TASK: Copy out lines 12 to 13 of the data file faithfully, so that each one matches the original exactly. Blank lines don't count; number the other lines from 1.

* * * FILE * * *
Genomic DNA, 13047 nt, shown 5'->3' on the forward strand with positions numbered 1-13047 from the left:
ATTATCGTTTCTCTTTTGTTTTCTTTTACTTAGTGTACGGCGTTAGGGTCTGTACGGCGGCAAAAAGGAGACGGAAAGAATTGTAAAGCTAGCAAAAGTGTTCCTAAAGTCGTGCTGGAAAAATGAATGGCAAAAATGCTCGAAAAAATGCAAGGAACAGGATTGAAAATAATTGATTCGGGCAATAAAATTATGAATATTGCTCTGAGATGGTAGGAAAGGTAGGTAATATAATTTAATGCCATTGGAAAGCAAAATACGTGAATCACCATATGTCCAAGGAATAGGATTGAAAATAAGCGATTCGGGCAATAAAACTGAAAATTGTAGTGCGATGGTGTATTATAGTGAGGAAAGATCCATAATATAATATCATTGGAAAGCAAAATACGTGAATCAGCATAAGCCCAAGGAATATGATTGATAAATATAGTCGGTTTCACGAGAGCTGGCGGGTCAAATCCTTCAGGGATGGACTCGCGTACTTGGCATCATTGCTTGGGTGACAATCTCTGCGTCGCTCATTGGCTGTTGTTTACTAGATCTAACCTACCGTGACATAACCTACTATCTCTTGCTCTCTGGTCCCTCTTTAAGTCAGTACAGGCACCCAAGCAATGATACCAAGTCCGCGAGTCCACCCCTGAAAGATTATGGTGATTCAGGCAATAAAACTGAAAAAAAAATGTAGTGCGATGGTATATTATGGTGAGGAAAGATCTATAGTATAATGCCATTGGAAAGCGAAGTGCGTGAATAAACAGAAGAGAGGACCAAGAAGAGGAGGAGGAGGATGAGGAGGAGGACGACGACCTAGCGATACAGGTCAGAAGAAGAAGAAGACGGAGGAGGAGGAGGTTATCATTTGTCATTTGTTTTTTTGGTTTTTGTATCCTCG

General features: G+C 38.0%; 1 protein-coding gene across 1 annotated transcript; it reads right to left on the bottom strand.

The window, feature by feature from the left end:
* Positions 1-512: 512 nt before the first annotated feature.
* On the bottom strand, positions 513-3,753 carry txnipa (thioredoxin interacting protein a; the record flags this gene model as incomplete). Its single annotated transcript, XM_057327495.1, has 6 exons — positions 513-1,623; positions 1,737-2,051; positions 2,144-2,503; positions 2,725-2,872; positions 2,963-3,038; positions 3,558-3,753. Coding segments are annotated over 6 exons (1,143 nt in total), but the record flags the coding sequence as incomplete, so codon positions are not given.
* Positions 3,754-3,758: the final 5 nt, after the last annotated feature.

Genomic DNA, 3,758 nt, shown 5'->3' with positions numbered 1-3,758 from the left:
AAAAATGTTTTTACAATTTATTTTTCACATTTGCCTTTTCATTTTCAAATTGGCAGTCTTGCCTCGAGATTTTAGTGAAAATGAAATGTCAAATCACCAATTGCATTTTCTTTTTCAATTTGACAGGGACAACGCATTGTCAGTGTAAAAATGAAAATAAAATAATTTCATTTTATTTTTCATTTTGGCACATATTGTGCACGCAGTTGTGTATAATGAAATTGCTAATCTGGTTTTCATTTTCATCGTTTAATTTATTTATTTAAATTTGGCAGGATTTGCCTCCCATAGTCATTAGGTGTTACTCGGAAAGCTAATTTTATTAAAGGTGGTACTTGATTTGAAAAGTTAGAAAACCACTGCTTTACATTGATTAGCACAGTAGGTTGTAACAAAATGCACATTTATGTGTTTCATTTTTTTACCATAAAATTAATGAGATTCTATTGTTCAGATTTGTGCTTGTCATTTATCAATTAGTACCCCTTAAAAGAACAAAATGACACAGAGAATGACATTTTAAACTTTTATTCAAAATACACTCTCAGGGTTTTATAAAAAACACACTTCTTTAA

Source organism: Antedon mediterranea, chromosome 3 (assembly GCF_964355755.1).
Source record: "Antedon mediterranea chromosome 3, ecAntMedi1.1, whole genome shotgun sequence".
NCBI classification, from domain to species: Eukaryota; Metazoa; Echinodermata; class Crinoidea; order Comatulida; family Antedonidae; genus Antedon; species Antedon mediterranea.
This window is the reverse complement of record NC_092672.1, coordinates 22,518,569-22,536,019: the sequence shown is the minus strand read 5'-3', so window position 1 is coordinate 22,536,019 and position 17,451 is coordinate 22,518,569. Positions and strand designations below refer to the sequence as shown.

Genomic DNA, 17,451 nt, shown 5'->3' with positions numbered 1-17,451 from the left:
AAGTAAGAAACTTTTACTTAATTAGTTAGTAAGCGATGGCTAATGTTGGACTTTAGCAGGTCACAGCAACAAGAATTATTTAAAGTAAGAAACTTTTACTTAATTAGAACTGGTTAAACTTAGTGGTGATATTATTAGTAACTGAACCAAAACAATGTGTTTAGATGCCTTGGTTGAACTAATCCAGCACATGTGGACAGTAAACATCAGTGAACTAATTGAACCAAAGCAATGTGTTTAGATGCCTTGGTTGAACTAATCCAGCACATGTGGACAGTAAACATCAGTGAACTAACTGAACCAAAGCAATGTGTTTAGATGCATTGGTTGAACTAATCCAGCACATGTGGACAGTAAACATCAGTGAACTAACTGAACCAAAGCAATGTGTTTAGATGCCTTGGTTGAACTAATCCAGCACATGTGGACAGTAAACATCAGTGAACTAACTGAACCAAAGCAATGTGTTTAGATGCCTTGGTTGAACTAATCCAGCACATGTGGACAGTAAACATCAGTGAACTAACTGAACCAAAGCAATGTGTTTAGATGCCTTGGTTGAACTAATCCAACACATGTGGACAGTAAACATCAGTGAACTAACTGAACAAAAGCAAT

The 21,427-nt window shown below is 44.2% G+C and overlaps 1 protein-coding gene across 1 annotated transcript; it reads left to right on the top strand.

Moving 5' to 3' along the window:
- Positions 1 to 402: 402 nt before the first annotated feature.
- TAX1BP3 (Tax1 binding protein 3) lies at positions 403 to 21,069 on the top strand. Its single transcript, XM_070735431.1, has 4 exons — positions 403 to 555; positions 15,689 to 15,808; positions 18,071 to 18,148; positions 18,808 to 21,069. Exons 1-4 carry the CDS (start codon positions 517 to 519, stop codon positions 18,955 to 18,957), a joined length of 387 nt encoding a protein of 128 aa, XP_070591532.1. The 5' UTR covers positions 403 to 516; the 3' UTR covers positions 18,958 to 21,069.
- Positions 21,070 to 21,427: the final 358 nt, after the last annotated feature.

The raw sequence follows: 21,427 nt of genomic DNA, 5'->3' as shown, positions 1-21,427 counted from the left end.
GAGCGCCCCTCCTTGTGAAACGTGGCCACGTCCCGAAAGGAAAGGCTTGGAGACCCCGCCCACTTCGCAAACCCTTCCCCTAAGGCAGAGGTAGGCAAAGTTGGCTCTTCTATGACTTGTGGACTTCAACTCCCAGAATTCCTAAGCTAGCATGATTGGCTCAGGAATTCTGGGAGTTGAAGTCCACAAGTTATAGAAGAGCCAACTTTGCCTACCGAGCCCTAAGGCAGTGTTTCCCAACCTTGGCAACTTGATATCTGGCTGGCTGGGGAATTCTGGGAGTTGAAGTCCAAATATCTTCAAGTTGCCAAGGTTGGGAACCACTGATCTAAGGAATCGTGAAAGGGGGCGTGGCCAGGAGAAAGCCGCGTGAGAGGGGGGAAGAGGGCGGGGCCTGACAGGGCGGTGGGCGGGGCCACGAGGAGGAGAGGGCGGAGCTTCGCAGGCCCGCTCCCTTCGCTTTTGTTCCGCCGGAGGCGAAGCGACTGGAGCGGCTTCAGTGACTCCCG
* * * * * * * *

NCBI classification, from domain to species: Eukaryota; Metazoa; Echinodermata; class Crinoidea; order Comatulida; family Antedonidae; genus Antedon; species Antedon mediterranea.
This window is the reverse complement of record NC_092672.1, coordinates 22,518,569-22,536,019: the sequence shown is the minus strand read 5'-3', so window position 1 is coordinate 22,536,019 and position 17,451 is coordinate 22,518,569. Positions and strand designations below refer to the sequence as shown.